Another beautiful song from Fun Home; if ‘Changing My Major’ is a love letter to the people who love us, ‘Ring Of Keys’ is one to ourselves. It’s a song about self-acceptance, depicting Alison as a child and her reaction to seeing a butch lesbian for the first time. She’s fascinated by this woman. It stirs something within her: not a sexual awakening – something more powerful than that – a self-recognition. She doesn’t have the language to verbalise what she feels so, instead, she focuses on what she can describe – the woman’s lace-up boots, her dungarees, her ring of keys. She recognises the beauty of this woman who, like her, exists outside the framework of heteronormativity. It gives her hope that she is not alone.
Originally written for a man and a woman, ‘Getting Married Today’ is performed by Amy and her husband-to-be Paul on the day of their marriage. Amy is experiencing what can only be described as a full-on mental breakdown as the gravity of the situation suddenly dawns on her. The most recent West End revival of Company had this song performed by two men, swapping Amy for Jamie. The song takes on new life, serving as a way of exploring modern homosexuality and its relationship with outdated, heteronormative views on marriage and gender roles. With its fast-pace and quick-witted lyrics, this song makes for spectacular viewing.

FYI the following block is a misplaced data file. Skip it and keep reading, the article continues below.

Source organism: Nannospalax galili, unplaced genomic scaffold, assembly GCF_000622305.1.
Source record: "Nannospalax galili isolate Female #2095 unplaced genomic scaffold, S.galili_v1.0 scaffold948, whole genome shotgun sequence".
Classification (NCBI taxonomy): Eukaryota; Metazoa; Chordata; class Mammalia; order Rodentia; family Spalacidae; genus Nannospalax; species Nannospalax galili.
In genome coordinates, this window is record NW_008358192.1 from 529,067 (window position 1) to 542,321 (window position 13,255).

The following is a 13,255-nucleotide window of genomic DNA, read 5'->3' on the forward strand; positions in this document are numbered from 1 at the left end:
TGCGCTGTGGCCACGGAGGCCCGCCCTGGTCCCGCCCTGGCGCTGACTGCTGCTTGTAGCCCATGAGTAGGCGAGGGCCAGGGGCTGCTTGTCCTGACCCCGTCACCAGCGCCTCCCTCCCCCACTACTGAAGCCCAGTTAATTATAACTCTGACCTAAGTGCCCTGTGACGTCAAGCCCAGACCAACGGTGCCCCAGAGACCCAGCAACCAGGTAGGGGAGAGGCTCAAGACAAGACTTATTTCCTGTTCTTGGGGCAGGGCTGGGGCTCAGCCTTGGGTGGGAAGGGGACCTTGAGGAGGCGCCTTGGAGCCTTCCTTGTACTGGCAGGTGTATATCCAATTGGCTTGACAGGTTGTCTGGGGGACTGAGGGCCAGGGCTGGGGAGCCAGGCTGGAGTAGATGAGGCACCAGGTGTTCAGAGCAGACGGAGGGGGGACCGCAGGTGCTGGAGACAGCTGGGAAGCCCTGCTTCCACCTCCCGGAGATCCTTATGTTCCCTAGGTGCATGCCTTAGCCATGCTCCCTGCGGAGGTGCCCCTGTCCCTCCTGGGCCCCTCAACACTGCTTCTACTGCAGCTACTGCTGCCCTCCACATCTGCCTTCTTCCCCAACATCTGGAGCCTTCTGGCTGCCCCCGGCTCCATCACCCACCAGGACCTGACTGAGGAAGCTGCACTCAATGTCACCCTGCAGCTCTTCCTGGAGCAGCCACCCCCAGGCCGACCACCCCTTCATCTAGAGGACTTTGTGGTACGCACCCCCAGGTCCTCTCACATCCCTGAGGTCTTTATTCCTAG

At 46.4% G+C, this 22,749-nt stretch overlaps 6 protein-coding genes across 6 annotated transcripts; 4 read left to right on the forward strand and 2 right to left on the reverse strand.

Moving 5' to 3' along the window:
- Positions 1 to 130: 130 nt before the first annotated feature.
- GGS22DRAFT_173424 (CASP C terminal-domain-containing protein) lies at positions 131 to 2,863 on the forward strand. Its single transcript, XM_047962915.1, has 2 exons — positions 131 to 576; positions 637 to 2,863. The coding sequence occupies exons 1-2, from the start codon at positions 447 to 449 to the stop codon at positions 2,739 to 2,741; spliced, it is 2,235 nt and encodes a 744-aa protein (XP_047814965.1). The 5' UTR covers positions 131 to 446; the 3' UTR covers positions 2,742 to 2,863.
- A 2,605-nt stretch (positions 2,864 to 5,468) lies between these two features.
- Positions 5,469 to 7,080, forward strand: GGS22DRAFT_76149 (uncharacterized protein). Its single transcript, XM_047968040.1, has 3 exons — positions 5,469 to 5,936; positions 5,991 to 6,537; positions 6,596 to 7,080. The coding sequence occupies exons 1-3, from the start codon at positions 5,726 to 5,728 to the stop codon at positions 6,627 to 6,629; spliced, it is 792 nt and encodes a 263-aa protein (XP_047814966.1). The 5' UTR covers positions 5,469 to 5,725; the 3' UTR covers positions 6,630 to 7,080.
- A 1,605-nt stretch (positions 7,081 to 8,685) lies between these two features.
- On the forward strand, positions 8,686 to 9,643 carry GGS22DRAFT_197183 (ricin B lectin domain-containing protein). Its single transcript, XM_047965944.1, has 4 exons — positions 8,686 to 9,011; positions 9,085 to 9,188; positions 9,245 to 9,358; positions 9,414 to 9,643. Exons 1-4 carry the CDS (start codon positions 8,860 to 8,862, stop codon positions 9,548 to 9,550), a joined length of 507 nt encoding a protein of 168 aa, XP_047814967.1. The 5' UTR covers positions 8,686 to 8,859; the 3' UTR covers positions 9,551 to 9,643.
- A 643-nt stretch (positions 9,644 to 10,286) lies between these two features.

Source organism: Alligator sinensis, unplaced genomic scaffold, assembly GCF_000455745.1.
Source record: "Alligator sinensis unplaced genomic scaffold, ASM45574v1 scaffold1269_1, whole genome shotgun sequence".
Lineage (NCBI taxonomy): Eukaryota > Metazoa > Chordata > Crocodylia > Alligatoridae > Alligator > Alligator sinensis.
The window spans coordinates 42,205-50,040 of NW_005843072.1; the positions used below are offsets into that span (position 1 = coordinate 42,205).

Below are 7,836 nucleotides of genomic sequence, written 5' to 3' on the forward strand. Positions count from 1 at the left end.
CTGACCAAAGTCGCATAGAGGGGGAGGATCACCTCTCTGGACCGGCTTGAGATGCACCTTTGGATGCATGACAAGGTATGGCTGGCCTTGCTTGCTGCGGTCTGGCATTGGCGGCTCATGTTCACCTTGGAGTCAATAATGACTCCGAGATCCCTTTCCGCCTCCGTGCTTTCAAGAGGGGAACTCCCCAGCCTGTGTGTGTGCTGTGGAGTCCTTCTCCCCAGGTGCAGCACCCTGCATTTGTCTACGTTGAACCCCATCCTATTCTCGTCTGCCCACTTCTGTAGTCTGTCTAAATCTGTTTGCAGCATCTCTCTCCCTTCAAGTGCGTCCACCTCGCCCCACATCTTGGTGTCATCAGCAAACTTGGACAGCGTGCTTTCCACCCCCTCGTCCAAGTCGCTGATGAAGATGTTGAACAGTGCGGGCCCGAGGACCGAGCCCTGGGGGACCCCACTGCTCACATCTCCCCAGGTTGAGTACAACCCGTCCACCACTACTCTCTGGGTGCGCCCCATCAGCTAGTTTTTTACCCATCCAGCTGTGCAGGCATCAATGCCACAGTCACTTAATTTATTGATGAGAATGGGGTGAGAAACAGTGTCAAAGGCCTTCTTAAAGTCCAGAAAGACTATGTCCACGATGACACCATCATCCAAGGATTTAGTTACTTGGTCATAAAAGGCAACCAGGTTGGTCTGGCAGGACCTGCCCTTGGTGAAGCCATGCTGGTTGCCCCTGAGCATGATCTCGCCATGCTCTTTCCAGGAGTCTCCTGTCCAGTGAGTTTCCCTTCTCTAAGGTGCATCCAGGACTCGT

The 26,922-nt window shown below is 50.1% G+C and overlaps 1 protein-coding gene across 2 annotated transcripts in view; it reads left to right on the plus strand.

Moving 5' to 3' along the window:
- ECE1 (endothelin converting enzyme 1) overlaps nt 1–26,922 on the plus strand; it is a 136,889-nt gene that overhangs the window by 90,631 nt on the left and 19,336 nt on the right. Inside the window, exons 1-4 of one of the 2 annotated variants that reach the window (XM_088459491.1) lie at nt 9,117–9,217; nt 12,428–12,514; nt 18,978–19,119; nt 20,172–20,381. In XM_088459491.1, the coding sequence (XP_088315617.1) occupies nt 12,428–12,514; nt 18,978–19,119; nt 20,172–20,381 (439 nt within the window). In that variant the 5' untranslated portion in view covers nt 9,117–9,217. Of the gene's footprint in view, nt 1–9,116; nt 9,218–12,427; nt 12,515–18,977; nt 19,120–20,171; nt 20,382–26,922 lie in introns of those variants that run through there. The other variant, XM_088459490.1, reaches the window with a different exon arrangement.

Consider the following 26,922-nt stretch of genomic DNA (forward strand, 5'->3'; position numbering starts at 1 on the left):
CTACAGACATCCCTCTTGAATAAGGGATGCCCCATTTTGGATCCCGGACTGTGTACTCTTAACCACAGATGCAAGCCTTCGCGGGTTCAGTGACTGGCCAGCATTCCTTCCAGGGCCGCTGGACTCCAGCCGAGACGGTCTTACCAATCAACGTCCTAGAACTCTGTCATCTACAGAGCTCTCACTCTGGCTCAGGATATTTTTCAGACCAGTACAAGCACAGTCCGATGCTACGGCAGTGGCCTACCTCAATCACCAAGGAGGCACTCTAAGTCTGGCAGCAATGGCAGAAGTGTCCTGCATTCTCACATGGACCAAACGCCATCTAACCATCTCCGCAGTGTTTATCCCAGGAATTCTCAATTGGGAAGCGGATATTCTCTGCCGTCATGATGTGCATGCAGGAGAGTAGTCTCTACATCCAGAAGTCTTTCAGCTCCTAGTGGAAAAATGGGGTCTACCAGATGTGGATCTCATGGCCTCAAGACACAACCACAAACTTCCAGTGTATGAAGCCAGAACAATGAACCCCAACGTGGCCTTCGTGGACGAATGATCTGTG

A favourite from the musical Cabaret, this song is performed by the Emcee and two of the cabaret girls, detailing their very particular living situation. It’s a catchy song, with strong queer undertones, displaying a fluidity towards sexuality and gender. Though, of course, it’s not the only example of queer subtext in Cabaret; a camp joie de vivre permeates every nook and cranny of the Kit Kat Klub, whether it be in the Emcee’s affectations, Cliff’s implied sexual relationship with a cabaret boy or Sally Bowles’ playful invitations for us to ‘come to the cabaret.’ Both the musical and the film are a lesson in camp frivolity. When it comes to queer representation, Cabaret is definitely surface over substance, but oh my…what surface.
Admittedly, the song is not performed by or about a queer character. In fact, there are no openly gay characters in The Wizard of Oz (though I do get vibes from the Tin Man). That said, with a cult following among the LGBTQ+ community, ‘Over the Rainbow’ rightly deserves its place on this list. For starters, Judy Garland is a gay icon, termed ‘The Elvis of homosexuals’ by The Advocate. More importantly, this song, with its themes of yearning and escapism, became an unofficial anthem for queer liberation, giving hope to many LGBTQ+ folk who, like Dorothy, longed to leave their troubles behind them and join the happy little bluebirds over the rainbow.